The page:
Here’s Where You Can Buy A House For 16 Cents
With house prices in big cities like London and New York at an all time high, getting on the property ladder is an increasingly tough task for millennials these days.
The good news is, if you’re willing to move a bit further afield there are still some places where you can buy a house for an absolute steal. Now, one town has taken things to extremes, by giving young people the chance to snap up houses for less than the price of a Freddo.
Legrad, a northern town which sits on Croatia’s border with Hungary, recently sold 17 abandoned houses for one Croatian Kuna – around 16 cents – and even gave the new buyers money to help with renovations.
The town reportedly offered up the virtually free homes to people under the age of 40 who were looking to get into the housing market, and while the programme was aimed at convincing young Croatians to relocate to Legrad, the town’s mayor says the bargain prices caught attention from residents in far flung countries.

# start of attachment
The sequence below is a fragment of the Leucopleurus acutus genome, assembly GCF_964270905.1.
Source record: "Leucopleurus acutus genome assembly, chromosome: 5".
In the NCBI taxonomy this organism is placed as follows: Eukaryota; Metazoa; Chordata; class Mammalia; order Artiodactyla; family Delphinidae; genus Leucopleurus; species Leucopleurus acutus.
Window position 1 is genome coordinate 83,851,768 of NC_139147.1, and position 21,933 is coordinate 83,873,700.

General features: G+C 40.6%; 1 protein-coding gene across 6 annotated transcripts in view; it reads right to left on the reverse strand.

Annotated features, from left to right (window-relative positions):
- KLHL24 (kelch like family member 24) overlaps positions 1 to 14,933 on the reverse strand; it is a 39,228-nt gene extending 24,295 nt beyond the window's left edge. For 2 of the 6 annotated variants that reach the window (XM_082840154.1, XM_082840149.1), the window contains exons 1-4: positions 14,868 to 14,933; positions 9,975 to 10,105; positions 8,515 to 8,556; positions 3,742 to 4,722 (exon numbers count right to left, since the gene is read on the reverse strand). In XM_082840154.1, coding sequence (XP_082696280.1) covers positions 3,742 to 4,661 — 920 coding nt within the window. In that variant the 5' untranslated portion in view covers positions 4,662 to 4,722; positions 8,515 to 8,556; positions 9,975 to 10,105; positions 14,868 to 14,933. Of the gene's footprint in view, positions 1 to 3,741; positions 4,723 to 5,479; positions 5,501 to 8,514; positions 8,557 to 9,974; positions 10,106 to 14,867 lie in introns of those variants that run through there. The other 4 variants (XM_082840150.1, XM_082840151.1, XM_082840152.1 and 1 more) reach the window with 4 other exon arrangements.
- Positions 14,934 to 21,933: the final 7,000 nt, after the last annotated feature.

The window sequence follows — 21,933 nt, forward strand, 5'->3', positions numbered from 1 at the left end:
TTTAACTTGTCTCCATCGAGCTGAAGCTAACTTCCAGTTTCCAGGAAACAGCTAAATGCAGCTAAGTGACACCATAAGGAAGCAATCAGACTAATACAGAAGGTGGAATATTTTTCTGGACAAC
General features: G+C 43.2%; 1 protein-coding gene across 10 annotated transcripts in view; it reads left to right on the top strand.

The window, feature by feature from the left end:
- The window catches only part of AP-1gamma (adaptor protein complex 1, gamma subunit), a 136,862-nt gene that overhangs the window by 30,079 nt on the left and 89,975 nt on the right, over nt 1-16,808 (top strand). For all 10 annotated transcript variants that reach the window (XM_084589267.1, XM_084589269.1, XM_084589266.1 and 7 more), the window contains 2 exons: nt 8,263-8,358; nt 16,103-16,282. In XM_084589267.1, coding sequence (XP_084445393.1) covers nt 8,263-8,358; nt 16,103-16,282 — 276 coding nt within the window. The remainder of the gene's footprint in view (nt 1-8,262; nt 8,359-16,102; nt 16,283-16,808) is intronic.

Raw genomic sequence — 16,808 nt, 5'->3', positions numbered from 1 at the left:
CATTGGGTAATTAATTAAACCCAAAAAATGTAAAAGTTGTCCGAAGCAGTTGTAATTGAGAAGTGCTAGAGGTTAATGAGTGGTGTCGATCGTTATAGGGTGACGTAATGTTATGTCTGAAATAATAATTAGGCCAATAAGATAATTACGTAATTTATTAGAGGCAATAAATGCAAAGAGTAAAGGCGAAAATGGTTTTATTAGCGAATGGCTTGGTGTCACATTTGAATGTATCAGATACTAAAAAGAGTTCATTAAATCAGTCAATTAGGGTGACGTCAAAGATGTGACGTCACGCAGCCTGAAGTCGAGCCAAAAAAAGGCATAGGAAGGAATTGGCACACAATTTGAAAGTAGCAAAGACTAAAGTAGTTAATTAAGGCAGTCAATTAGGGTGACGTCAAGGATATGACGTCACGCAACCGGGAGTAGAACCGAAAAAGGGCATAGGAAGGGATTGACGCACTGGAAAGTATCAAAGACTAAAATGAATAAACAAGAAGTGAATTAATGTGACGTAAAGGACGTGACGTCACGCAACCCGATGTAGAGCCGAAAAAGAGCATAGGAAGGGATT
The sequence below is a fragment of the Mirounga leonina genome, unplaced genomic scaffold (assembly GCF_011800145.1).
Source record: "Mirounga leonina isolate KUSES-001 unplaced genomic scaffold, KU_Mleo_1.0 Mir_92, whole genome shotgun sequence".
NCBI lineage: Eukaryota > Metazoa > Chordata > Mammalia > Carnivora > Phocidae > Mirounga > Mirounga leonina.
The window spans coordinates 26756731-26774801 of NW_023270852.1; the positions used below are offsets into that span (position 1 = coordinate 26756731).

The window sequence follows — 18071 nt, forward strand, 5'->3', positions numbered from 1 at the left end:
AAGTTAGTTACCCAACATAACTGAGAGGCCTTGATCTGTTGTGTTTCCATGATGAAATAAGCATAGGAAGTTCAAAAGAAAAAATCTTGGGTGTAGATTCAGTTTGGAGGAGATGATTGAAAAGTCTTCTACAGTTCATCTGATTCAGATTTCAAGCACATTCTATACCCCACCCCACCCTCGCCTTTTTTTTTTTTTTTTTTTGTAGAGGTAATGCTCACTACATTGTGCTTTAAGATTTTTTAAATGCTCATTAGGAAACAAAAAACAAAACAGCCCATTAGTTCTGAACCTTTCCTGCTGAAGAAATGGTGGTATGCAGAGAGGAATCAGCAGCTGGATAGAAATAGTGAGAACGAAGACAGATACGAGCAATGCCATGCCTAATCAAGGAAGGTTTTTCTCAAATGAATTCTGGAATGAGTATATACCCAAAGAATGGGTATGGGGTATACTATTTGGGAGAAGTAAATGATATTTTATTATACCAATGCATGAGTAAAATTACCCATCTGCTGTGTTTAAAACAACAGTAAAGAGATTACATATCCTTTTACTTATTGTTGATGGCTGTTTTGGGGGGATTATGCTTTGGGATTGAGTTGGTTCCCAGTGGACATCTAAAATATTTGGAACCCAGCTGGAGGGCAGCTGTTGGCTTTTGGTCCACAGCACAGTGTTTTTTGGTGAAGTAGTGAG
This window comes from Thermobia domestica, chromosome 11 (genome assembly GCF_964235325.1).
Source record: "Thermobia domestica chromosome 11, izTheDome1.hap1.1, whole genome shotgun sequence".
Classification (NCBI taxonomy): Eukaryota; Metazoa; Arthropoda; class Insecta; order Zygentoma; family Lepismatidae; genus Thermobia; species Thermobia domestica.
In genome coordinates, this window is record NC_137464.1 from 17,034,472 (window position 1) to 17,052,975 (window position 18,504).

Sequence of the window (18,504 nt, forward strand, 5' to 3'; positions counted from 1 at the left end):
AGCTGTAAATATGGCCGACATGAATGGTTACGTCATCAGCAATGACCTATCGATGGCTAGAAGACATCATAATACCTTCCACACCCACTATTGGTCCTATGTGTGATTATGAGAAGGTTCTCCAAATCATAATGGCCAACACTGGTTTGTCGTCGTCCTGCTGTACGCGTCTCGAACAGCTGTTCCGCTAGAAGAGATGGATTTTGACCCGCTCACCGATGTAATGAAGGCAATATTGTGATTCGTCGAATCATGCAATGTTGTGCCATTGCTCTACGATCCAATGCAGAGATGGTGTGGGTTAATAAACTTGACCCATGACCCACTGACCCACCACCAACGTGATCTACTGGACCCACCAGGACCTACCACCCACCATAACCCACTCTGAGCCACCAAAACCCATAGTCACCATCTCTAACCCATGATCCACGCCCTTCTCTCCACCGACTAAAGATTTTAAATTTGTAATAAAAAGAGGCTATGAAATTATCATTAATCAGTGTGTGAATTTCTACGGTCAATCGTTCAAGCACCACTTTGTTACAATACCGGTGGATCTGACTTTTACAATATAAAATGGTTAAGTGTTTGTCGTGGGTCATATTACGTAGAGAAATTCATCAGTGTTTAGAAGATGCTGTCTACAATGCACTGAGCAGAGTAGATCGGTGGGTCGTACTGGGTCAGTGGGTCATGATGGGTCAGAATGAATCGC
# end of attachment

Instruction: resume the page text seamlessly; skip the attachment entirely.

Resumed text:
Mayor Ivan Sabolic told Reuters, ‘After some media reports about our action we got enquiries about houses from very distant places like Russia, Ukraine, Turkey, Argentina or Colombia.’
The cut price houses were advertised as a way to try and reverse the depopulation that has hit the town hard over recent decades. Legrad used to be the second largest city in Croatia, but has since shrunk to a population of just 2,250.
To help change the town’s fortunes, Legrad has offered some serious incentives for prospective residents, promising anyone who buys a home in the town up to $4,000 (25,000 Kuna) towards renovations, and also offering 20% subsidies for privately sold homes.
But as with any offer this good, there are a few catches. Buyers must be financially solvent, and must also commit to staying in Legrad for at least 15 years. Additionally, due to immigration laws, the houses are realistically only open to Croatian residents.
The town’s generous offer follows similar moves by remote villages in Japan and Italy, where houses are being given away for free to try and counter rural depopulation.
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